university of michigan, icu, tim boursaw, jane boursaw
Tim and Jane Boursaw at University of Michigan's Surgical ICU | Credit: Colin the Awesome ICU Nurse
yoga, neahtawanta inn, sally van vleck, old mission peninsula

(Editor’s Note: Jane’s best friend, Kris Hains, fills in at “Jane’s World” while Jane and her husband, Tim, get through yet another medical crisis at University of Michigan Hospital in Ann Arbor.)

I remember the first time I met Jane Boursaw. It was 2005 and our mutual friend and fellow freelance writer, Lori Hall Steele, introduced me over email to Jane, as well as to Traverse City freelancer Heather Johnson Durocher. Lori thought it would be good to “combine forces” and have an accountability group where we all had somewhere to check in, to bounce ideas, to vent about frustrations, and to relish the joys of life as freelancers.

friendship, fundraising
The Goddesses, from left: Lori Hall Steele, Heather Johnson Durocher (front), Kris Hains and Jane Boursaw (back)

We created an email group called [TCWriters] but within the group, we simply referred to ourselves as “goddesses,” because sometimes when you’re starting out, it’s all about “fake it till you make it.” So we believed we were, and we embraced the uncertainty of lives as freelancers, but did it with the support and gusto of this team of four. Each day we exchanged emails back and forth. “Can you read this query for me?” “Anybody got time to proof an article before I send it off?” or “Whoo hoo I just landed a $1/word assignment” were part of our daily chatter.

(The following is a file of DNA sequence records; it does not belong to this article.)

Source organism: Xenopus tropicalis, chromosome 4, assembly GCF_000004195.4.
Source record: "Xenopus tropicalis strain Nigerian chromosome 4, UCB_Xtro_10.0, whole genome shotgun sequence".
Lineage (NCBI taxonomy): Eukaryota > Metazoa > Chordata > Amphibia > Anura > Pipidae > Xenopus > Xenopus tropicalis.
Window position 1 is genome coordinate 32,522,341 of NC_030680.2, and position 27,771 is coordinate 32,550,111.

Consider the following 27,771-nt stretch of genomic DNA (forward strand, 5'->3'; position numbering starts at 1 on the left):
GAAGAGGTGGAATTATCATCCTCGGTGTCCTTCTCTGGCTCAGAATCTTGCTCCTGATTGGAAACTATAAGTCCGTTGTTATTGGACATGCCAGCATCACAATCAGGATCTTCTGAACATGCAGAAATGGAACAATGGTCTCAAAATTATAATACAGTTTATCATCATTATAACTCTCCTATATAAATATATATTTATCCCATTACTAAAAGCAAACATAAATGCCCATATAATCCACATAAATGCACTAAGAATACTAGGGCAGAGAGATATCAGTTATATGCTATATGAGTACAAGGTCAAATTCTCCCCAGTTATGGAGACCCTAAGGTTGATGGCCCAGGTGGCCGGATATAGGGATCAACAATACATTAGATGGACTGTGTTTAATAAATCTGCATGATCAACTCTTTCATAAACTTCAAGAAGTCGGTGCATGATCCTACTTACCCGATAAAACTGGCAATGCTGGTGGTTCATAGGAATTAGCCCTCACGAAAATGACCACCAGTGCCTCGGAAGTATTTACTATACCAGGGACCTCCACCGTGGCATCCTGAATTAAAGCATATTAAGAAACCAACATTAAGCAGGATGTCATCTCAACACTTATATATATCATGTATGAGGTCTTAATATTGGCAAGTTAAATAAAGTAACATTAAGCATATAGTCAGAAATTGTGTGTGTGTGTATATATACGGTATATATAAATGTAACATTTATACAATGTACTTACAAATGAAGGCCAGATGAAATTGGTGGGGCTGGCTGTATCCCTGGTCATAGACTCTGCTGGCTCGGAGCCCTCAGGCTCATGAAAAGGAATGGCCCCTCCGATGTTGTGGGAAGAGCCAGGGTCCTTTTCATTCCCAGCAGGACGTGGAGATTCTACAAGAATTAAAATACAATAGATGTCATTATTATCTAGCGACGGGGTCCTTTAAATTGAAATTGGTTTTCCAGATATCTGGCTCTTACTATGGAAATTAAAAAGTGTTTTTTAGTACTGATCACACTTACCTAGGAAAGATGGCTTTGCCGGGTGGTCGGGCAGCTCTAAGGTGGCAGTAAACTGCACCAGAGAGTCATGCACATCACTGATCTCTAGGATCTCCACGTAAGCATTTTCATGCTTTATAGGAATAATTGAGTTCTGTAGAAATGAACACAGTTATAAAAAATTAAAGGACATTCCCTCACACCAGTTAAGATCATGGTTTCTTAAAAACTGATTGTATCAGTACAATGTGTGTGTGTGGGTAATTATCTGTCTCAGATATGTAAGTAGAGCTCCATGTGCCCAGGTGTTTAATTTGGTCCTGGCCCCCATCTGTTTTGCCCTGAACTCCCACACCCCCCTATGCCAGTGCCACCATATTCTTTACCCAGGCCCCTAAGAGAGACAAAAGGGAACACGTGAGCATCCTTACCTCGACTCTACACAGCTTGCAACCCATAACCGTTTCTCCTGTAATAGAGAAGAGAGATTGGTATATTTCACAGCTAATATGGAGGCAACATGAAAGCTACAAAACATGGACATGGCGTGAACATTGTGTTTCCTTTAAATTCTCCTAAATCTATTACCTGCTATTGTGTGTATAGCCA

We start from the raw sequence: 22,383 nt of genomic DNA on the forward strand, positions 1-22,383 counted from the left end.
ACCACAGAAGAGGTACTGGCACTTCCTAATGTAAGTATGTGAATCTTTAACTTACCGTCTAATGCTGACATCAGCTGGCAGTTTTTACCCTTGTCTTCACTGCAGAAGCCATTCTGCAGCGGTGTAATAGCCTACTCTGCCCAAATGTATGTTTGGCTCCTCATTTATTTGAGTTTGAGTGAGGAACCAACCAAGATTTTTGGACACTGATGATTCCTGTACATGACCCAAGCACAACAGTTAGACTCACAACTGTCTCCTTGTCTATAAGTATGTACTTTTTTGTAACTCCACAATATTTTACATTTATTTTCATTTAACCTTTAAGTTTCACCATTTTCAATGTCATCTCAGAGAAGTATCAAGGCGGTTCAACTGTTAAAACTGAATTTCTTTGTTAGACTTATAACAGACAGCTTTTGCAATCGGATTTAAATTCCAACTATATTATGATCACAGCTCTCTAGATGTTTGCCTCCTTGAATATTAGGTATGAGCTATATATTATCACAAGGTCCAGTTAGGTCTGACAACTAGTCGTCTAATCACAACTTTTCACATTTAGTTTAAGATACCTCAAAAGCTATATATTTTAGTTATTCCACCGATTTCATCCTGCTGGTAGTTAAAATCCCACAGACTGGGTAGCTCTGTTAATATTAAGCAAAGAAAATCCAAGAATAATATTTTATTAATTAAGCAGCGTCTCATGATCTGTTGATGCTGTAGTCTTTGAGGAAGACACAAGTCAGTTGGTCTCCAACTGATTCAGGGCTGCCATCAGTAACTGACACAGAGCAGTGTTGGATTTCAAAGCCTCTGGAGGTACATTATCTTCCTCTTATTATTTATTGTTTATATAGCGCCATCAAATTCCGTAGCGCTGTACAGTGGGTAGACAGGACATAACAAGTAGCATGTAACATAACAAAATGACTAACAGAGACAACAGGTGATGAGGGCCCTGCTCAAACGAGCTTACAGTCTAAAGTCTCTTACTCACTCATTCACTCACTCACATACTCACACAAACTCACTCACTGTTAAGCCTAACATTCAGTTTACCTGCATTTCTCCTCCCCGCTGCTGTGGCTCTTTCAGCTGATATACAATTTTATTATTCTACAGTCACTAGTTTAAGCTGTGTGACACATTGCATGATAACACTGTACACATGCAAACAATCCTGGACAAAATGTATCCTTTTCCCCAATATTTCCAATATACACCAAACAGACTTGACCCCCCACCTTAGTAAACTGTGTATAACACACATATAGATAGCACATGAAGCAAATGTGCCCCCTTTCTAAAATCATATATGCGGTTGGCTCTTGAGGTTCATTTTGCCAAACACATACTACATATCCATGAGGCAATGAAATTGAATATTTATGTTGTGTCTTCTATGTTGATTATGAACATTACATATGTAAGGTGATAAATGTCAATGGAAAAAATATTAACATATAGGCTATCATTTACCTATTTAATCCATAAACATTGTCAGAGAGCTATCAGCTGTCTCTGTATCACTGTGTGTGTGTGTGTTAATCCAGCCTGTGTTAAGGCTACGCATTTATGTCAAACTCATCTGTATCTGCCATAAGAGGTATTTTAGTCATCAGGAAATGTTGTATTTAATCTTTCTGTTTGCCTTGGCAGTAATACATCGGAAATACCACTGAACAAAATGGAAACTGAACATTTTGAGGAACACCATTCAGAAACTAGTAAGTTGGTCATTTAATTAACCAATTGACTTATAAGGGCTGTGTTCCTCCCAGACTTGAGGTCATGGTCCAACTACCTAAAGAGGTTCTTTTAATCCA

While our main focus was our writing, we often also checked in on family matters, what was going on around us, and just life in general. It was an accountability group, but it was also this safe place to be real and get some awesome girl-power support.

Things took a turn in July 2007 when Lori fell ill. After months of failing health and a long list of medical tests and procedures, she was diagnosed with ALS. In November 2008, we lost Lori to that horrible disease. It was an emotional blow to all of us, and our little group started to diminish. The group emails became less frequent; partially because two of us had taken jobs and were no longer freelancing full-time, but also, I think, because some of the magic died when we lost Lori.

Nevertheless, Jane and I continued to be in touch daily, either via email or instant message or occasionally texts. Though we started out as professional acquaintances, soon she was my confidante, cheerleader, online therapist, and all-around best friend. When my sister passed suddenly in August 2010, it was Jane who I remember at the funeral basically keeping me grounded and in some ways literally and figuratively holding me up.

In this life, those friendships are rare and hard to come by, and so it’s something I have never taken for granted. When we first met in 2005, Jane had already been through the life-changing experience of her husband Tim’s liver transplant. I often think to myself, “I wish I had known her then, so I could have been there for her the way she has been there for me so many times.”

I guess sometimes life gives us a second chance to respond in present day the way we wished we could have in the past. As most Gazette readers know, Jane’s husband, Tim, has once again been thrust into a medical crisis. At this point, it’s involved three very serious and if we’re being honest, life-threatening surgeries. You can read about Jane’s recaps of the first two surgeries here and here.